Chapter

Cover A Practical Approach to Effective Litigation

14. Pursuing Appropriate Remedies  

The main purpose of most litigation is to secure a remedy or relief. That is the reason why the claimant starts the action, and it should be the focus of many decisions relating to the case. From the first contact with the client, lawyers must be clear about what the client really wants to achieve, and decisions about causes of action, evidence, and interim applications should focus on the remedies and relief being pursued. This chapter discusses the remedies a court can and cannot order; claims for damages; quantification of damages; and claims for interest on top of claims for the payment of a sum of money or damages. The final section covers the importance of taking a proactive approach to claiming and quantifying damages.

Chapter

Cover An Introduction to Tort Law

14. Damages  

Celebrated for their conceptual clarity, titles in the Clarendon Law Series offer concise, accessible overviews of major fields of law and legal thought. This chapter focuses on damages. Most victims of torts want money, often, as much as they can. However, a claimant may also be awarded damages when what he really wants is an injunction to put an end to a continuing wrong: here the damages are not compensatory at all, but just a sop, and not one which the complainant would regard as ‘just satisfaction’. The chapter discusses damages for economic harm and human harm, payment of damages, fatal accident claims, property damage, aggravated damages, and punitive damages.

Chapter

Cover An Introduction to Tort Law

4. Causation  

Celebrated for their conceptual clarity, titles in the Clarendon Law Series offer concise, accessible overviews of major fields of law and legal thought. This chapter discusses the issue of causation. Damages are due to the victim only if the harm was due to the tortfeasor. The harm must be the effect of the defendant's misconduct and causation must be established. The principal question to ask in matters of causation is: Did the breach of duty contribute to the occurrence of the harm? At all costs one must avoid the easy supposition that a result can have only one cause, or that one must seek out the ‘main’ cause, relevant though this may be in claims under an insurance policy. The chapter also identifies three ways that the law lets a defendant off the hook even though the harm would not have occurred but for his negligence. These are the rules of remoteness, intervention, and purpose.

Chapter

Cover An Introduction to Tort Law

8. Contributory Negligence  

Celebrated for their conceptual clarity, titles in the Clarendon Law Series offer concise, accessible overviews of major fields of law and legal thought. This chapter discusses the law on contributory negligence. In England, contributory negligence denotes only the negligence of the claimant himself, not that of a third party whose negligence contributes to the occurrence of the harm. Under the Contributory Negligence Act 1945, the claimant's damages are reduced to such extent as the court thinks just and equitable having regard to the claimant's share in the responsibility for the damage. The chapter also deals with contributory negligence as a defence that the defendant must plead and prove. It considers two defences. The first is that the claimant consented to the harmful conduct or accepted the risk of ensuing damage; the second that the claim arose out of illicit conduct on the part of the claimant.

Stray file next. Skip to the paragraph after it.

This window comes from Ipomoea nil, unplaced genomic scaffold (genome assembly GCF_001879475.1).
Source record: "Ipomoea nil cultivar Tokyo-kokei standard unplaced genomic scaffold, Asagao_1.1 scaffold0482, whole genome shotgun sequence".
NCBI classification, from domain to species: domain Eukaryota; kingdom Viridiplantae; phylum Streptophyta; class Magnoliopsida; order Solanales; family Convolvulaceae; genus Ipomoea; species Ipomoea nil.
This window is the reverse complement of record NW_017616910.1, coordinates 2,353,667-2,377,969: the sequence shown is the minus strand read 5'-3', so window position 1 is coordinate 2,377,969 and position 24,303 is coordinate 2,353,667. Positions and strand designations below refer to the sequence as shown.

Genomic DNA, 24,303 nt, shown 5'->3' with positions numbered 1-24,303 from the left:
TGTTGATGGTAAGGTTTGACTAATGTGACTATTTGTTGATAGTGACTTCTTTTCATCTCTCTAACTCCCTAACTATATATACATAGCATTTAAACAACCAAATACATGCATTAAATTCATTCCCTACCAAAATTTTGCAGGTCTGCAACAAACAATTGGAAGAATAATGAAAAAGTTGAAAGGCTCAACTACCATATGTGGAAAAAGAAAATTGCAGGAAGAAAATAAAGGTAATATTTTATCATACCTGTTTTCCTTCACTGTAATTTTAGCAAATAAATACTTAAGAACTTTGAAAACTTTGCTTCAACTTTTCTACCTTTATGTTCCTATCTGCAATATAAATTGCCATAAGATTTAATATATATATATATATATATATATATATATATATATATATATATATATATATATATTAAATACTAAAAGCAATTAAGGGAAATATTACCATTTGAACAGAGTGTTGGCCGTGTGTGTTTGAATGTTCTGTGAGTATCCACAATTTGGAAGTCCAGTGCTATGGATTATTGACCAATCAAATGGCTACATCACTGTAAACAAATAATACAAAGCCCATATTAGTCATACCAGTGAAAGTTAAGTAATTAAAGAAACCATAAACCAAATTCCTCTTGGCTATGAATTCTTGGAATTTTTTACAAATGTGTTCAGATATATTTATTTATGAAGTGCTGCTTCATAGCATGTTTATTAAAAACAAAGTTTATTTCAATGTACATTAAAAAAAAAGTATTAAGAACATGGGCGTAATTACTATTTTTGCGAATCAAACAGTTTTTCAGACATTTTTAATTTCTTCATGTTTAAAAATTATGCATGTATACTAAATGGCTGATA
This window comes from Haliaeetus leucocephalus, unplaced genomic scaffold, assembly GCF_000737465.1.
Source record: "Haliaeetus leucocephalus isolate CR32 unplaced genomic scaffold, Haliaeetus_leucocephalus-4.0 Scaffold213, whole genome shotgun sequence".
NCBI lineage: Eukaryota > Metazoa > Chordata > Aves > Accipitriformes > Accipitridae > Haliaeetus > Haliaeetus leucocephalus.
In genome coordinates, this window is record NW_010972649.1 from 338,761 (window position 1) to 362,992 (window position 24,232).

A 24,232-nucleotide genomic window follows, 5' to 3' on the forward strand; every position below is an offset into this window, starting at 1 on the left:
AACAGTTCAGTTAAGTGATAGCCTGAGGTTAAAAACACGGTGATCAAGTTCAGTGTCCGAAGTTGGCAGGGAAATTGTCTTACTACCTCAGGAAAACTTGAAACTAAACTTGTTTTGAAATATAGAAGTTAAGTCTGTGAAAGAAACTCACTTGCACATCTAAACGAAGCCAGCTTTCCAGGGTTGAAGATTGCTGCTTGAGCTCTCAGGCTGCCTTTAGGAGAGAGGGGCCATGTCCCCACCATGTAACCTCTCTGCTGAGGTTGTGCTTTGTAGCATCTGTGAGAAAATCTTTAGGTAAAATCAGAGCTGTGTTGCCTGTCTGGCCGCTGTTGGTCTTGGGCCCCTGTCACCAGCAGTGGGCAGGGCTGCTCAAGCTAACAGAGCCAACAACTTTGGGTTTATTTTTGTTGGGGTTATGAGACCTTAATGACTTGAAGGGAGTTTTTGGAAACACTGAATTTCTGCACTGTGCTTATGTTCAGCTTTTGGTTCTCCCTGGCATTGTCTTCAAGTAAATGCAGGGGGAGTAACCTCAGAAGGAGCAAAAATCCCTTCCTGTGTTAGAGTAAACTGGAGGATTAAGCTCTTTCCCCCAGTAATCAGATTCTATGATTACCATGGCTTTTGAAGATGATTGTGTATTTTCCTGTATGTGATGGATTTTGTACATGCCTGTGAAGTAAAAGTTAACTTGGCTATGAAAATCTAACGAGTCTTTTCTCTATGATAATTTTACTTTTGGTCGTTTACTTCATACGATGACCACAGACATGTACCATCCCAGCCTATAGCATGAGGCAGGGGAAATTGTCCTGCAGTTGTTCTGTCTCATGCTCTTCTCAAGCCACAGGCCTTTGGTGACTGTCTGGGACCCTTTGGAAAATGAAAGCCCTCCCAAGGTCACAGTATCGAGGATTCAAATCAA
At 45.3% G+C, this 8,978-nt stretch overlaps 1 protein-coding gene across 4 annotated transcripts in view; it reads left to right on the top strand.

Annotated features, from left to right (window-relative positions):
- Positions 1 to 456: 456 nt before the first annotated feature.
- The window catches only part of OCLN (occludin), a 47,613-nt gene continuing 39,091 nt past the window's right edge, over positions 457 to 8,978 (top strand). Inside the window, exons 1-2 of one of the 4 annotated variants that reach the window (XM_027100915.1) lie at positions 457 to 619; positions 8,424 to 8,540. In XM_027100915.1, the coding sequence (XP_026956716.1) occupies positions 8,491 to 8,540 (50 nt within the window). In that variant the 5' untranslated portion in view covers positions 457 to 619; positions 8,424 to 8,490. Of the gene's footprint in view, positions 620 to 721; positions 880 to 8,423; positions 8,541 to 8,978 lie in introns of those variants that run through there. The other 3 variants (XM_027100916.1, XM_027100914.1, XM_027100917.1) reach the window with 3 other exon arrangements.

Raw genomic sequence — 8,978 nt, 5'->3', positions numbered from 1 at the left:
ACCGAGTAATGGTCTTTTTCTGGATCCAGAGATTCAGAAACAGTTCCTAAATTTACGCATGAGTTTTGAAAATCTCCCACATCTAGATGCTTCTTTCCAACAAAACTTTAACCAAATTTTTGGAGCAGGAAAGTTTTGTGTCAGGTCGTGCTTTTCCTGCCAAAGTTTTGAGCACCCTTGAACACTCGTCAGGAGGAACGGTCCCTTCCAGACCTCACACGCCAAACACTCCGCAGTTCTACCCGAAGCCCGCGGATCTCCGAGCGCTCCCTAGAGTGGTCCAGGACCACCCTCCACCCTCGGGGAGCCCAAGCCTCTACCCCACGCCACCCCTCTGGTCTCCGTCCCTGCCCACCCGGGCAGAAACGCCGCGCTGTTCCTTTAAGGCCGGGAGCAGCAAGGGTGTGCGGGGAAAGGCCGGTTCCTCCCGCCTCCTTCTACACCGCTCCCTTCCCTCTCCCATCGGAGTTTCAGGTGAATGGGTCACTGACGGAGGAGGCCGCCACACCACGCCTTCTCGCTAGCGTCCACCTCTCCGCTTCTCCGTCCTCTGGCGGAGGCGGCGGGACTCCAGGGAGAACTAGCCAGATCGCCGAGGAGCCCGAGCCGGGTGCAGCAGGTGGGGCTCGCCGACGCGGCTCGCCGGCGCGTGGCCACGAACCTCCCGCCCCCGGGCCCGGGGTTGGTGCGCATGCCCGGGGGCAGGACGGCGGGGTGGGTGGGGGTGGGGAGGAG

Chapter

Cover The English Legal System

18. Remedies and Appeals  

This chapter discusses the remedies that can be sought from the civil courts and how an appeal is made against a decision. It covers interim and final remedies; route of appeals; leave; the hearing; appeals to the Supreme Court; and examples of appeals. There are many different types of remedies that a court can award to a successful litigant. The most common form of remedy is that which is known as ‘damages’. Appeals in the civil courts follow a slightly more complicated structure than in criminal cases. In order to appeal in the civil cases, it is usually necessary to seek permission before proceeding with a civil appeal. Save where it is a final decision in a multi-track case, the usual rule is that the appeal will be heard by the next most senior judge.

Chapter

Cover Cheshire, Fifoot, and Furmston's Law of Contract

21. Remedies for Breach of Contract  

M P Furmston

This chapter discusses remedies for breach of contract. It covers damages (remoteness of damage and measure of damages; mitigation; contributory negligence; liquidated damages and penalties; and deposits, part payments, and forfeitures), specific performance (specific performance a discretionary remedy; the principle of mutuality; and the remedy of injunction), and extinction of remedies (the statutory time limits; effect of defendant’s fraud; extension of time in case of disability; effect of acknowledgement or part payment; and effect of lapse of time on equitable claims).

Book

Cover Casebook on Tort Law

Kirsty Horsey and Erika Rackley

Kidner’s Casebook on Torts provides a comprehensive, portable library of the leading cases in the field. It presents a wide range of carefully edited extracts, which illustrate the essence and reasoning behind each decision made. Concise author commentary focuses the reader on the key elements within the extracts. Statutory materials are also included where they are necessary to understand the subject. The book examines the tort of negligence including chapters on the basic principles of duty of care, omissions and acts of third parties, the liability of public bodies, psychiatric harm, economic loss, breach of duty, causation and remoteness of damage and defences. It goes on to consider three special liability regimes—occupiers’ liability, product liability and breach of statutory duty—before turning to discussion of the personal torts and land torts. It concludes with chapters on vicarious liability and damages.

Chapter

Cover Casebook on Tort Law

19. Damages for death and personal injuries  

The law relating to damages for personal injuries is a large and complicated subject. Where a living claimant sues, the award will usually be for a lump sum to compensate for such matters as loss of future income, pain, suffering and loss of amenity. This once and for all payment has the advantage of finality and is preferred by many claimants, but there may be occasions where it is inappropriate. The chapter focuses on what damages are awarded for in tort law and how they are calculated, as well as some of the criticisms and problems that such calculations often raise. It discusses types of action for damages, calculation of loss of earnings and other losses and intangible losses.